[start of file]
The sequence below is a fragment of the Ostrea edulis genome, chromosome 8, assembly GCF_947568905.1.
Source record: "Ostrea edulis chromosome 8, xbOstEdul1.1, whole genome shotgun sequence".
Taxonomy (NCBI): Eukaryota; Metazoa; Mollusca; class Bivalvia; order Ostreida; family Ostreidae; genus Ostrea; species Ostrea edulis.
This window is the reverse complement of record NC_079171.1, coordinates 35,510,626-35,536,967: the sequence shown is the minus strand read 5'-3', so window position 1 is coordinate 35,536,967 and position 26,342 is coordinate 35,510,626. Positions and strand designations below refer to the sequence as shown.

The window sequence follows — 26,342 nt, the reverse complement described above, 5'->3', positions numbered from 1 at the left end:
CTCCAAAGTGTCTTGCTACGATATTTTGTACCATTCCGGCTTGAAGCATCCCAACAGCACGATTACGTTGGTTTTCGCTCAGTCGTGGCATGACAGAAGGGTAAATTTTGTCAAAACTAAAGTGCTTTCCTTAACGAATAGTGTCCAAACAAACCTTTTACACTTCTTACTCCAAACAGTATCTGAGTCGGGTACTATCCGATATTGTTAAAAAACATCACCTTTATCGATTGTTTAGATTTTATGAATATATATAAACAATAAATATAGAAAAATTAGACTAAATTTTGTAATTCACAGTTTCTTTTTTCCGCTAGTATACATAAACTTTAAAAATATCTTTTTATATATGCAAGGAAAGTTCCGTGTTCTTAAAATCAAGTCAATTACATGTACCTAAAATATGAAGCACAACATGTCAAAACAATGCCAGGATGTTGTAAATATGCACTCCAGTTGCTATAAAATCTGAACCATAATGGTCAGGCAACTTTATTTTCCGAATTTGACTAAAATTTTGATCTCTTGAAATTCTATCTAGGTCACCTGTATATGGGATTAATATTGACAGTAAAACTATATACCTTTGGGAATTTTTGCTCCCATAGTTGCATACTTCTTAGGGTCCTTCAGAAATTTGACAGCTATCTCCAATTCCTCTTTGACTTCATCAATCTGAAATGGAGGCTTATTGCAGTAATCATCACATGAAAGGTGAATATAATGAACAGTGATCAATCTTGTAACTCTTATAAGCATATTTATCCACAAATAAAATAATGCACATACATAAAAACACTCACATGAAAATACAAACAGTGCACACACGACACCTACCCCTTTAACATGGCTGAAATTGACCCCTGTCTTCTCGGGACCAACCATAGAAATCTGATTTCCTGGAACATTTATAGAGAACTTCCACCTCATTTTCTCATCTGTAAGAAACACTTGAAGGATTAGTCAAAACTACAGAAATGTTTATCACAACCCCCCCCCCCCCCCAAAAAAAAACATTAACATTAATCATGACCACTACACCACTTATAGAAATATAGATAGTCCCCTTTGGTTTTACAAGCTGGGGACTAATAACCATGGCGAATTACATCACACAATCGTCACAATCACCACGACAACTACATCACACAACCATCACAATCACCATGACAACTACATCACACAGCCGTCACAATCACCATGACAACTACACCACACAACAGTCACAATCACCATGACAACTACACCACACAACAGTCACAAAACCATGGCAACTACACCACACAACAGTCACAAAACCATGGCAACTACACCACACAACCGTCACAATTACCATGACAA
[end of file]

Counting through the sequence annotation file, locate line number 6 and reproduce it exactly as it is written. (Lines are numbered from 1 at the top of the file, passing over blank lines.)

CTCCAAAGTGTCTTGCTACGATATTTTGTACCATTCCGGCTTGAAGCATCCCAACAGCACGATTACGTTGGTTTTCGCTCAGTCGTGGCATGACAGAAGGGTAAATTTTGTCAAAACTAAAGTGCTTTCCTTAACGAATAGTGTCCAAACAAACCTTTTACACTTCTTACTCCAAACAGTATCTGAGTCGGGTACTATCCGATATTGTTAAAAAACATCACCTTTATCGATTGTTTAGATTTTATGAATATATATAAACAATAAATATAGAAAAATTAGACTAAATTTTGTAATTCACAGTTTCTTTTTTCCGCTAGTATACATAAACTTTAAAAATATCTTTTTATATATGCAAGGAAAGTTCCGTGTTCTTAAAATCAAGTCAATTACATGTACCTAAAATATGAAGCACAACATGTCAAAACAATGCCAGGATGTTGTAAATATGCACTCCAGTTGCTATAAAATCTGAACCATAATGGTCAGGCAACTTTATTTTCCGAATTTGACTAAAATTTTGATCTCTTGAAATTCTATCTAGGTCACCTGTATATGGGATTAATATTGACAGTAAAACTATATACCTTTGGGAATTTTTGCTCCCATAGTTGCATACTTCTTAGGGTCCTTCAGAAATTTGACAGCTATCTCCAATTCCTCTTTGACTTCATCAATCTGAAATGGAGGCTTATTGCAGTAATCATCACATGAAAGGTGAATATAATGAACAGTGATCAATCTTGTAACTCTTATAAGCATATTTATCCACAAATAAAATAATGCACATACATAAAAACACTCACATGAAAATACAAACAGTGCACACACGACACCTACCCCTTTAACATGGCTGAAATTGACCCCTGTCTTCTCGGGACCAACCATAGAAATCTGATTTCCTGGAACATTTATAGAGAACTTCCACCTCATTTTCTCATCTGTAAGAAACACTTGAAGGATTAGTCAAAACTACAGAAATGTTTATCACAACCCCCCCCCCCCCCCAAAAAAAAACATTAACATTAATCATGACCACTACACCACTTATAGAAATATAGATAGTCCCCTTTGGTTTTACAAGCTGGGGACTAATAACCATGGCGAATTACATCACACAATCGTCACAATCACCACGACAACTACATCACACAACCATCACAATCACCATGACAACTACATCACACAGCCGTCACAATCACCATGACAACTACACCACACAACAGTCACAATCACCATGACAACTACACCACACAACAGTCACAAAACCATGGCAACTACACCACACAACAGTCACAAAACCATGGCAACTACACCACACAACCGTCACAATTACCATGACAA